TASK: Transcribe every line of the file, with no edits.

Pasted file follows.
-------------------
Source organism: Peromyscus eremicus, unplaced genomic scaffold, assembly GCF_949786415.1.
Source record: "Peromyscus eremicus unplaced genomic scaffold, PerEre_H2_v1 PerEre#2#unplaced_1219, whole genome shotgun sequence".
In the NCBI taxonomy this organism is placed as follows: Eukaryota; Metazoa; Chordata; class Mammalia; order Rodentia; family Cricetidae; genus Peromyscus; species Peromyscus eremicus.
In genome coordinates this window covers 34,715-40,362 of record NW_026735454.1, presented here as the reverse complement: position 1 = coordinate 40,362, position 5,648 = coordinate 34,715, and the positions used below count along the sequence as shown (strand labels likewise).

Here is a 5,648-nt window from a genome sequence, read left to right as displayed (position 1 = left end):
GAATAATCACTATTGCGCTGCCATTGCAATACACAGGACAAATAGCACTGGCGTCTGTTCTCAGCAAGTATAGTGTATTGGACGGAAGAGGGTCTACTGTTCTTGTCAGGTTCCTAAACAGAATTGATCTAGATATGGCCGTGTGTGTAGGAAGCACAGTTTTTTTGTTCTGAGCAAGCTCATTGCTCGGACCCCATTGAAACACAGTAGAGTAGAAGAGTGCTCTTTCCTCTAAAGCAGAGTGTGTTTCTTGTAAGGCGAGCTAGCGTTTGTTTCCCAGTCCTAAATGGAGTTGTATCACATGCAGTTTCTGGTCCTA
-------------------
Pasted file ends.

Source organism: Peromyscus eremicus, unplaced genomic scaffold, assembly GCF_949786415.1.
Source record: "Peromyscus eremicus unplaced genomic scaffold, PerEre_H2_v1 PerEre#2#unplaced_1219, whole genome shotgun sequence".
In the NCBI taxonomy this organism is placed as follows: Eukaryota; Metazoa; Chordata; class Mammalia; order Rodentia; family Cricetidae; genus Peromyscus; species Peromyscus eremicus.
In genome coordinates this window covers 34,715-40,362 of record NW_026735454.1, presented here as the reverse complement: position 1 = coordinate 40,362, position 5,648 = coordinate 34,715, and the positions used below count along the sequence as shown (strand labels likewise).

Here is a 5,648-nt window from a genome sequence, read left to right as displayed (position 1 = left end):
GAATAATCACTATTGCGCTGCCATTGCAATACACAGGACAAATAGCACTGGCGTCTGTTCTCAGCAAGTATAGTGTATTGGACGGAAGAGGGTCTACTGTTCTTGTCAGGTTCCTAAACAGAATTGATCTAGATATGGCCGTGTGTGTAGGAAGCACAGTTTTTTTGTTCTGAGCAAGCTCATTGCTCGGACCCCATTGAAACACAGTAGAGTAGAAGAGTGCTCTTTCCTCTAAAGCAGAGTGTGTTTCTTGTAAGGCGAGCTAGCGTTTGTTTCCCAGTCCTAAATGGAGTTGTATCACATGCAGTTTCTGGTCCTA